How Much Caffeine Is Too Much During Pregnancy?
By Pierre Mouchette | Bits-n-Pieces
If you are like most people, you probably need a cup of coffee or two or three to get through the day. Caffeine can increase your alertness and improve focus. And caffeine drinkers are less likely to develop Alzheimer's disease, Parkinson’s disease, and strokes. You will also find it in drinks like tea, sodas, and energy drinks.
Like all things, there is too much of a good thing when it comes to caffeine. Most experts agree that 200 mg of caffeine daily is a safe amount. But if you are pregnant or trying to get pregnant, those rules do not apply. The debate around caffeine and pregnancy has been going on for decades, and guidelines change as new research becomes available. The following is what the latest research says about caffeine intake during pregnancy.
Is caffeine harmful during pregnancy?
Research shows that caffeine intake during pregnancy will not harm you or your baby if you take less than 200 mg of caffeine per day. At this cut-off, most research shows that drinking caffeine does not increase your risk of miscarriage or premature delivery. There is also no evidence that 200 mg of caffeine daily leads to congenital disabilities. This caffeine intake may even lower your risk of developing gestational diabetes.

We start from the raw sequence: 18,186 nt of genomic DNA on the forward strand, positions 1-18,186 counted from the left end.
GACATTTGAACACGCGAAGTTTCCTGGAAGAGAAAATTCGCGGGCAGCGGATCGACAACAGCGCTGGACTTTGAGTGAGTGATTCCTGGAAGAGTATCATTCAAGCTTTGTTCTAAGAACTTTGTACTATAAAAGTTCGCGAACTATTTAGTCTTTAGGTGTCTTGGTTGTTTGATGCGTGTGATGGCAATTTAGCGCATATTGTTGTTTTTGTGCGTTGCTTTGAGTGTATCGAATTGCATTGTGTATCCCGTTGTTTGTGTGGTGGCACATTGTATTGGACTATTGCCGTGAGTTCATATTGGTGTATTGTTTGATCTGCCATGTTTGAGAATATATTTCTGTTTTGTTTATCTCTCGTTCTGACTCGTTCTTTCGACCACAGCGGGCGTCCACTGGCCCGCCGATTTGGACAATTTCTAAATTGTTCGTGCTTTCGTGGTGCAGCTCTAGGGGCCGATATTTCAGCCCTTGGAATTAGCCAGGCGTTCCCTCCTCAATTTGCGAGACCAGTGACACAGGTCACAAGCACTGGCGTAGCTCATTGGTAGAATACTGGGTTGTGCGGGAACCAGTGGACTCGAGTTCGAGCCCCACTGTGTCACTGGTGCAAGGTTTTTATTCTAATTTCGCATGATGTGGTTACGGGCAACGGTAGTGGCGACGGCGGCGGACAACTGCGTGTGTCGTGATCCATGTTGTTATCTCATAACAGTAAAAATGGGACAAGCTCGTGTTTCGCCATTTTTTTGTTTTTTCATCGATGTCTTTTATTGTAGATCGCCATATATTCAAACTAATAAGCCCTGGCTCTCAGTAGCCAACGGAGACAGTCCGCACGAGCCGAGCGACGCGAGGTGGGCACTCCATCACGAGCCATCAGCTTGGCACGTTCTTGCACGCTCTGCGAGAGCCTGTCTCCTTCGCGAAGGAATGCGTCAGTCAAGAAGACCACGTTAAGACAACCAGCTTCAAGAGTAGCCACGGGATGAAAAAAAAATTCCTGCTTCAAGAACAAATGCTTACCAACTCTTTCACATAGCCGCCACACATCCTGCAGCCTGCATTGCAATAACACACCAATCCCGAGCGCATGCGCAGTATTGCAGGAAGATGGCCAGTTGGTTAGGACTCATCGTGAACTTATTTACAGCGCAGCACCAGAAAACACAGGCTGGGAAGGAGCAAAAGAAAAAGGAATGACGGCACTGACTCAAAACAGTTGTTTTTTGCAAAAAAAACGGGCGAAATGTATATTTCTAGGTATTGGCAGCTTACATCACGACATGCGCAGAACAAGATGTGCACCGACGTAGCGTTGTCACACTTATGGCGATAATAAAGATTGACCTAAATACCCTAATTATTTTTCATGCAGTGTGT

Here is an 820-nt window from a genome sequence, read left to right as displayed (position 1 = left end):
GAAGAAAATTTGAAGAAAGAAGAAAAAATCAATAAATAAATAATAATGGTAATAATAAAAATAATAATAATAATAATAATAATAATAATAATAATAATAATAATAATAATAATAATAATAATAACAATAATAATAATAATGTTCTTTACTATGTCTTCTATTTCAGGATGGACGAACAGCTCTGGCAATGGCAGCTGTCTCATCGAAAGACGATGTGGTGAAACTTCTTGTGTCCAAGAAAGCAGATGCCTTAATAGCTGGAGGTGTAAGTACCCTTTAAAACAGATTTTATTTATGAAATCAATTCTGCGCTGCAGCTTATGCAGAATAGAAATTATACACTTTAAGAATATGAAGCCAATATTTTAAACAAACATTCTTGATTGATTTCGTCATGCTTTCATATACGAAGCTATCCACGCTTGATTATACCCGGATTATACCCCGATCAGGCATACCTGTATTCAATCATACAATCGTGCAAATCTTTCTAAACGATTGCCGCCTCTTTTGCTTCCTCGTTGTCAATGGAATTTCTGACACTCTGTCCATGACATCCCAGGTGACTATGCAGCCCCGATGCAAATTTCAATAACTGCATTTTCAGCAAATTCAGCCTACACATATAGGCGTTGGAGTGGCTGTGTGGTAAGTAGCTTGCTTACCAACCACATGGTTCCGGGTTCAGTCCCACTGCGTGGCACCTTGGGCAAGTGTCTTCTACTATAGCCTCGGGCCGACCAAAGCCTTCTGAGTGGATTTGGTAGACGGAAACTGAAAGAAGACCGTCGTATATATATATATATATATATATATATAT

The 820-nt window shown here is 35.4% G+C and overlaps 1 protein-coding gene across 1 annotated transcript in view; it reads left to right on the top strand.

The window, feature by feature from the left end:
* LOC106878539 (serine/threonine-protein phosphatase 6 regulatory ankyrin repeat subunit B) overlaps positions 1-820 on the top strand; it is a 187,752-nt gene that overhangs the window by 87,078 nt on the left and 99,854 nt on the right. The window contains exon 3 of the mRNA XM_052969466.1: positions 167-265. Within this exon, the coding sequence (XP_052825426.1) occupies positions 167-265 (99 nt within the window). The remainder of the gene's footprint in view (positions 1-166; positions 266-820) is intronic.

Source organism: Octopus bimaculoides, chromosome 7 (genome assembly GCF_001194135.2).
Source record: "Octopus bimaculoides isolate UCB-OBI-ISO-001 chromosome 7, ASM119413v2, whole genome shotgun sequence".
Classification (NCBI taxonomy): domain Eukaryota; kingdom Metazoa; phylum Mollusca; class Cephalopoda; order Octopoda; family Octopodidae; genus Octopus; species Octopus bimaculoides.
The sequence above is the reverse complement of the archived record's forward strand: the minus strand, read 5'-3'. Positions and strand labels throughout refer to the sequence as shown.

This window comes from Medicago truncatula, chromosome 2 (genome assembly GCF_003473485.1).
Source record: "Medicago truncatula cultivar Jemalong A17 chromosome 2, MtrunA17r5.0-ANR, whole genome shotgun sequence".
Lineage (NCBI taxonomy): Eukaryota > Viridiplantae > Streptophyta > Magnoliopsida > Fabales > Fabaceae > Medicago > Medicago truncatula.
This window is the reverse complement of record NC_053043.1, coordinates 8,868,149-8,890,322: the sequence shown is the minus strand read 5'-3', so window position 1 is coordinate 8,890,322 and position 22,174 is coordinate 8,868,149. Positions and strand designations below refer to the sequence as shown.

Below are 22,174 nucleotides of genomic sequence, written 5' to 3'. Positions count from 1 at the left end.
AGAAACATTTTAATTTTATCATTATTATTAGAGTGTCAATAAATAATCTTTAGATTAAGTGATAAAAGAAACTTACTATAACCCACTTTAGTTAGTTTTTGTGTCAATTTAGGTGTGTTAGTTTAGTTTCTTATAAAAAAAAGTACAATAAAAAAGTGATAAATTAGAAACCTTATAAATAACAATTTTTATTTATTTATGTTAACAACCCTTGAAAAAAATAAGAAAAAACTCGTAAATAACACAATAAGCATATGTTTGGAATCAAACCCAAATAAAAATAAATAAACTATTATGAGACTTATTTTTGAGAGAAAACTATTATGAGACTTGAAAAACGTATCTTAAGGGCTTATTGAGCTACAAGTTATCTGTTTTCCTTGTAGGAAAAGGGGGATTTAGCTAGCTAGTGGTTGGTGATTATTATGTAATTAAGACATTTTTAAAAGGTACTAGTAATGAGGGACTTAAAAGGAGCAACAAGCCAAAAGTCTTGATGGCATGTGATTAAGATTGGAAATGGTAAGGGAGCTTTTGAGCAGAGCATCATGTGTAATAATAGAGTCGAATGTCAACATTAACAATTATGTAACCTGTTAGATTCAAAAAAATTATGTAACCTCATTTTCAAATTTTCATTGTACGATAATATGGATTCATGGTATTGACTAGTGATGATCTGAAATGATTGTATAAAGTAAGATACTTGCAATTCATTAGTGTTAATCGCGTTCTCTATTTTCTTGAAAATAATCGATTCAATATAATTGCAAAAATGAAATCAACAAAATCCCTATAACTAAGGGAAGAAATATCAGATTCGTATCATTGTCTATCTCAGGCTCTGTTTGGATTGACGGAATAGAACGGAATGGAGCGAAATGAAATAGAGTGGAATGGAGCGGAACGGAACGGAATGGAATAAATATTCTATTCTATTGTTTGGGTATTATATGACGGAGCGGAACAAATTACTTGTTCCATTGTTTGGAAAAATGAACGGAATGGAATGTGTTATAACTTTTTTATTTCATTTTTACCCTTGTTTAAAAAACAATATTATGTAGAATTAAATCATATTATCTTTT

But the bad news:
How much caffeine can you drink while pregnant?
It depends on whom you ask.
The American Pregnancy Association recommends avoiding caffeine altogether during pregnancy. But the American College of Obstetricians and Gynecologists (ACOG) says that up to 200 mg of caffeine daily (about 2 cups of coffee) is likely okay.
Yet other experts point out that no research proves 200 mg of caffeine daily is safe. And others argue back that the reason there is no definitive answer because studies like this cannot accomplished while women are pregnant. One to limit caffeine intake is to drink decaffeinated beverages. But decaffeinated coffee still contains some caffeine. So keep tabs on your intake, even if you drink decaffeinated coffee.
If you want to avoid caffeine, stick to beverages you know do not have caffeine. And if you are drinking much caffeine before pregnancy and need to cut back, make sure you do this slowly. That way, you can avoid symptoms of caffeine withdrawal, like:
How much caffeine is in coffee?
There is 100 mg to 150 mg of caffeine in an 8 oz cup of coffee. But this can vary depending on how the coffee is brewed and the manufacturer. Many coffee houses like Starbucks and Dunkin’ post full nutrition facts on their websites, including caffeine content.
Tracking how much caffeine you consume
Hitting that 200 mg limit can happen faster than you expect. In addition to coffee, many other drinks and foods contain caffeine, like:
If you exceed that 200 mg limit one day, do not panic.
Just try to take in less caffeine the next day.
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